Maybe I should give you some info about me.  I am 57 years old and live at Flamingo Farms (yes that is the name of our farm) with my husband, two horses, two English Setters, 6 hens, a non-feral Kitty, and a partridge in a pear tree.  I love my farm, and if I could stay there all day and never leave I think I would be a happy camper.  Right now I am having knee issues and can’t ride.  I had meniscus surgery two months ago and while in there, the Doc found a tremendous amount of damage under my knee cap caused by arthritis.  Ugh!  I WILL ride by Spring.

Anyway, how we got to Flamingo Farms is mildly interesting.  My husband and I are boaters.  Actually, he was always a boater, I have always been a water person.  So now we are boaters.  We started out as sailors.  Right before we got married, he bought a little sail boat and learned to sail from reading instructional books.  He claims to have been attracted to sail boats because of my Dad, but who knows.  (Dad loved to sail even though he never owned a boat) That is another story.

We had a little 18 foot day sailor and thought we were the bomb.  We put it in a marina in the Northern Neck of VA and sailed around the Potomac.  Now I need to tell you we are not your typical boating couple. He cannot swim.  Let me say that again….HE CANNOT SWIM!  Not only can’t he swim, he can’t float.  He sinks as soon as his body hits the water unless he has on a life jacket.  Ok, so that sucks!  I had to learn to sail the boat and do a man overboard  pick up almost from the first day.  I am pretty good at it if I must say so myself.  Hopefully all I will ever need to pick up out of the water is a flotation device.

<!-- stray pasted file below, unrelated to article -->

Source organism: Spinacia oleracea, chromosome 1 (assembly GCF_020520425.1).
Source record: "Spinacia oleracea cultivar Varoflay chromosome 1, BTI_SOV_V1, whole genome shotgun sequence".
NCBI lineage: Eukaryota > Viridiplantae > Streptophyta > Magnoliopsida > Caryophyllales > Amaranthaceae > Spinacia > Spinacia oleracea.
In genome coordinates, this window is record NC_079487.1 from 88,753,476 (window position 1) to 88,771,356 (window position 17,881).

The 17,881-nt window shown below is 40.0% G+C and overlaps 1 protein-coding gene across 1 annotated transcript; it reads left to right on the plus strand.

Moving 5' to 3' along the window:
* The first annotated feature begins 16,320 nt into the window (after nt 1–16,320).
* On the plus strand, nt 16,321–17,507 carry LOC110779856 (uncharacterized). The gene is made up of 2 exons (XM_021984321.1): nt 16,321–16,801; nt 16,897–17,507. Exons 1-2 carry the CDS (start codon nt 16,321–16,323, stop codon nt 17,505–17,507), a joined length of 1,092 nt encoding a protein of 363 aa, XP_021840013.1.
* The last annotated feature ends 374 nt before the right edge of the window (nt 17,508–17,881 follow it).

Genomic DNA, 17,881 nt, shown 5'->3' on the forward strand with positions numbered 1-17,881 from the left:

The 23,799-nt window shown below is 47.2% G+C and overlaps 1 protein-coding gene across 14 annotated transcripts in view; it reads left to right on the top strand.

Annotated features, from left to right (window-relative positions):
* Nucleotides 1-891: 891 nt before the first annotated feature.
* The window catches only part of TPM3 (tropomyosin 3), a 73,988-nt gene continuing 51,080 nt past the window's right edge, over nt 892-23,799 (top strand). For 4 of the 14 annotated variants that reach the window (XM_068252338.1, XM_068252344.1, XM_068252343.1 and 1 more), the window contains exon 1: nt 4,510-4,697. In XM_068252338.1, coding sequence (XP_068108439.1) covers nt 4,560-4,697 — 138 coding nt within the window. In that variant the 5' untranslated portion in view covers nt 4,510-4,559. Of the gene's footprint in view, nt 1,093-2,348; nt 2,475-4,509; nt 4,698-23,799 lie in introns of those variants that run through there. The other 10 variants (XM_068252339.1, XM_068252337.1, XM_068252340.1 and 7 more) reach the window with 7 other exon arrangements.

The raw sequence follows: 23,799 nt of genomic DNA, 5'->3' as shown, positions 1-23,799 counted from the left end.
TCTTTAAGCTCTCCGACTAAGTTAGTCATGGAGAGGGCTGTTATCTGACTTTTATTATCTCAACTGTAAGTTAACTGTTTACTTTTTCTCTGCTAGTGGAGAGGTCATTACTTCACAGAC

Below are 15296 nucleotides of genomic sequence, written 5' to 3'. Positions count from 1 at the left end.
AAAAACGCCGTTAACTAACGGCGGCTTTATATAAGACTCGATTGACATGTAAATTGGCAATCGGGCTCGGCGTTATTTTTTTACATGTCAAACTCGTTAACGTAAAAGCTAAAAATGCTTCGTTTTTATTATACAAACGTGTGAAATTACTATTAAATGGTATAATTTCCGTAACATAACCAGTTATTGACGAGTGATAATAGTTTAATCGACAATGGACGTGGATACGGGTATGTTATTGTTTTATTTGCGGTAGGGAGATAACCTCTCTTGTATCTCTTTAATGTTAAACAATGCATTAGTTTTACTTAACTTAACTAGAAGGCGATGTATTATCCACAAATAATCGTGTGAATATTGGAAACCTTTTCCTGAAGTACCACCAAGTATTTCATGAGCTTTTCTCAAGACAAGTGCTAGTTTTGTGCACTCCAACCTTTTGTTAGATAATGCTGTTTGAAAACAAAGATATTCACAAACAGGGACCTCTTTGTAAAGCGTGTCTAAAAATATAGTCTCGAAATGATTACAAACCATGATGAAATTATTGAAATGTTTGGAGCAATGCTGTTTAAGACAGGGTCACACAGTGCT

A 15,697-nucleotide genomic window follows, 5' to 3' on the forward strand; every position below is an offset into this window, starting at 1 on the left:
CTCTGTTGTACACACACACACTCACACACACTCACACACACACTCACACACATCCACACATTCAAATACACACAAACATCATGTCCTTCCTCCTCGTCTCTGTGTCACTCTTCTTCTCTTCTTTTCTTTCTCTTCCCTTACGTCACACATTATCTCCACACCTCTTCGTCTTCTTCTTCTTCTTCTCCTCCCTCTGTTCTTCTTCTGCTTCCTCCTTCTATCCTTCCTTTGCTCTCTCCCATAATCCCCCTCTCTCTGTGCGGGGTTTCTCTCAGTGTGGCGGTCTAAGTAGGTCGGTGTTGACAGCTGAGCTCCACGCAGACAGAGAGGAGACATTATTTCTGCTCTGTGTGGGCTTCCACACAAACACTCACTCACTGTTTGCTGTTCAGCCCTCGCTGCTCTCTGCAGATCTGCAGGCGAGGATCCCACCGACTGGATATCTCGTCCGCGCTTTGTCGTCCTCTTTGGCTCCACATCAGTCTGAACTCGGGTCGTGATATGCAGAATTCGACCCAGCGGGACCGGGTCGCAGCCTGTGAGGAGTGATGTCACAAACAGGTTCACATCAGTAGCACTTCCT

Now I, on the other hand, am a wonderful swimmer.  Swim team, various strokes, can float all day long.  However, I get sea sick.  I am not talking just a little queasy, I mean full on sick, complete with projectile spewing.  I can even get sea sick floating on a raft in a pool. Evidently I have gotten motion sick all my life.  My sisters told me that every car rider we took ended in me throwing up in Daddy’s hands.  I have this image in my head of my puke being thrown out the window so we could proceed through a stop light.  But I digress.  Still not good for sailing.  But I take medicine, sleep in the sun and enjoy the experience.  Boy are we a pair.

Anyway, a month after my Dad passed away, we got married by a Justice of the Peace, and spent out honeymoon weekend on a new to us 27′ boat that had a galley (kitchen), head (toilet) and berth (bed).  We were in heaven and spent every weekend we could sailing, puking, and doing man over board drills.  LOVE IT!  Loved it so much we decided to buy a place to retire to when we got old.  Hence the farm.  See I did get there eventually.

The farm is ten miles from the Marina.  It was built in 1908 and we have spent every cent we have restoring it to something beautiful.  We had to.  You see one month after we closed on the farm, our way in the future residence, I lost my job.  That meant that I had two homes and no job.  So we decided to pack up our stuff, and move to the farm before it was all restored and sell the nice modern home I had in Richmond.  I have never regretted the move except when I can ‘t get my clothes in the closet.  I guess people didn’t have multiple outfits back in the early 1900’s

Knitting a Metaphor for Life?

Yesterday I completed the body of my first sock and started working on the heel flap!  Progress is being made.  They say (whoever they are) that knitting is very calming and therapeutic.  I have to say that I do agree.  As I was knitting and watching the first season of Madam Secretary I was focused completely on my work as the TV played on in the background.  I felt my spirits lift.